What is Acetic Acid?
Acetic acid is a weak organic acid. It is the primary component in vinegar, responsible for its sharp taste and aroma characteristic that in imparts on other products. Acetic acid is liquid, transparent and viscous at ambient temperature while a solid. The acid is colorless and somewhat glassy.1
This acid is widely used in the food industry as a preservative and antimicrobial agent, inhibiting both bacteria and fungi.
It is known by chemists as ethanoic acid, having 1-carbon (methyl group) linked to a functional carboxylic group. Its chemical formula is CH3COOH. Acetic acid is produced in large-scale chemical plants through bacterial fermentation.
Acetic acid can be obtained by fermentation and/or by chemical synthesis.
- Biotechnological synthesis: Acetobacter aceti converts ethanol to acetic acid under aerobic conditions.
- Chemical synthesis: Oxidation of acetaldehyde, and reaction of carbon monoxide with methanol.2
In the baking industry it functions for/as:
- Acidulant by lowering pH
- Antimicrobial agent
- Shelf-life extension
- Flavoring agent in yeast-leavened products
- Leavening agent, if used in conjunction with baking soda in chemically-leavened products such as refrigerated canned dough, pancakes and biscuits
- Sanitizer, as it can be used in solution with water to sanitize stainless steel equipment
Due to the clean label movement and consumers demand for healthier bakery products, bakers around the world prefer to avoid chemical preservatives for their baked goods. This acid is a great alternative. It can be added in the form of a 12.5% vinegar for the production of bread at levels of 0.6–0.9 % (Baker’s %).2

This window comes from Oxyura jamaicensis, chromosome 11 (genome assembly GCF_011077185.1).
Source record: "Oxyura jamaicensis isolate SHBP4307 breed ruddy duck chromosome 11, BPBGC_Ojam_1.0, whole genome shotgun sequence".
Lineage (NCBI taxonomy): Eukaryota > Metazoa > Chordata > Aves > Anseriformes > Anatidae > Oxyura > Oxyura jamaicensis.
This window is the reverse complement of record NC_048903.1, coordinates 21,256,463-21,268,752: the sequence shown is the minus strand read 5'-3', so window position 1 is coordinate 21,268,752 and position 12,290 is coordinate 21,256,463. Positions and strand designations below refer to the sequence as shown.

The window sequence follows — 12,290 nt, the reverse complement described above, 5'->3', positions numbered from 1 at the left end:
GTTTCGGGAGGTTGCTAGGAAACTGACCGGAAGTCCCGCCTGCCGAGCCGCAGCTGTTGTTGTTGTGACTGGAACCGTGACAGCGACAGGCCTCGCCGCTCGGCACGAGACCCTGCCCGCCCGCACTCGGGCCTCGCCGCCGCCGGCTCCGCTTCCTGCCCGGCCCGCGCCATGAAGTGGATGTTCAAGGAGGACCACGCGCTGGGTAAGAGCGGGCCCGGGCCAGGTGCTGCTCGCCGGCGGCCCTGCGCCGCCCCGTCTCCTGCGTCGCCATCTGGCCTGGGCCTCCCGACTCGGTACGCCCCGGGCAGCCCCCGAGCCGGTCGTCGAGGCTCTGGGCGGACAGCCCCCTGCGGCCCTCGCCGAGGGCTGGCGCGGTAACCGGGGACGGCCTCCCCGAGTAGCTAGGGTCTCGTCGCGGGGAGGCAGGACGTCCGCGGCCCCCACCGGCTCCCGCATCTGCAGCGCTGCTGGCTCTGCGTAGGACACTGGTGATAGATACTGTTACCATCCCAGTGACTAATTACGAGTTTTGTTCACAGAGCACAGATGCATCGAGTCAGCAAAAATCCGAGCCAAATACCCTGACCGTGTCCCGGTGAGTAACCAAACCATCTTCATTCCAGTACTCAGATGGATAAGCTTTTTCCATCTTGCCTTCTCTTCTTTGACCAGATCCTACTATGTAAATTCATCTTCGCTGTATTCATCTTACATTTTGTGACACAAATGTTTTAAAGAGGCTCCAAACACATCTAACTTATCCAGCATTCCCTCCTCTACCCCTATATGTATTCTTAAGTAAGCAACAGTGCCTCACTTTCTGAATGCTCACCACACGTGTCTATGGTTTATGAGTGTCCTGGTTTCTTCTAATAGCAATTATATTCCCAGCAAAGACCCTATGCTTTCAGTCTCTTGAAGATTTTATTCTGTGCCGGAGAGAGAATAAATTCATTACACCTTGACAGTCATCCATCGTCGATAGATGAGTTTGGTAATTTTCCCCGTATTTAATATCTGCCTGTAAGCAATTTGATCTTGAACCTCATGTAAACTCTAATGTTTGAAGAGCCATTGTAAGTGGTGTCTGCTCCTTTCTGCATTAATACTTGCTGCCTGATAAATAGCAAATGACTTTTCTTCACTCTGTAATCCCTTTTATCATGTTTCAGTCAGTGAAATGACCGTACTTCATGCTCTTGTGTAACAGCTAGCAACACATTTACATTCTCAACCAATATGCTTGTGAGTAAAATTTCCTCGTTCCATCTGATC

- It is less efficient in inhibiting mold growth than traditional calcium propionate so adjustments in formula need to be made if similar effects are required.
- When using vinegar instead of acetic acid, care must be paid since the concentration of acid is much higher.
- Maximum recommended inclusion of this acid in bakery products and baking mixes is 0.25%.1 Higher values may compromise the sensory features of finished products such as flavor and aroma.
- If used for extending the shelf life of finished-products, remember that optimum results can only be achieved if high levels of plant hygiene are maintained. This means that food-contact surfaces, equipment, personnel and ingredients must conform with stringent food safety and quality measures. It is essential that air be filtered to prevent airborne contamination after baking and cooling.
- It is important to remember that acetic acid does not destroy microorganisms. It can only inhibit or limit spoilage in products (depending on the microbial load).2
According to CFR 21 § 184.1005, acetic acid is GRAS for miscellaneous and general-purpose usage in the USA with no limitation other than current good manufacturing practices.3
- Smith, J. “Acidulants” Food Additives Data Book, 2nd edition, Blackwell Publishing Ltd., 2011, pp. 2–5.
- U.S. Food and Drug Administration. “21 CFR 184 – Direct Food Substances Affirmed As Generally Recognized As Safe.” 1 Apr. 2017, https://www.accessdata.fda.gov/scripts/cdrh/cfdocs/cfcfr/CFRSearch.cfm?CFRPart=184.
- Cauvain, S.P. “Functional Ingredients” Technology of Breadmaking, 3rd edition, Springer International Publishing Switzerland, 2015, pp. 73–74.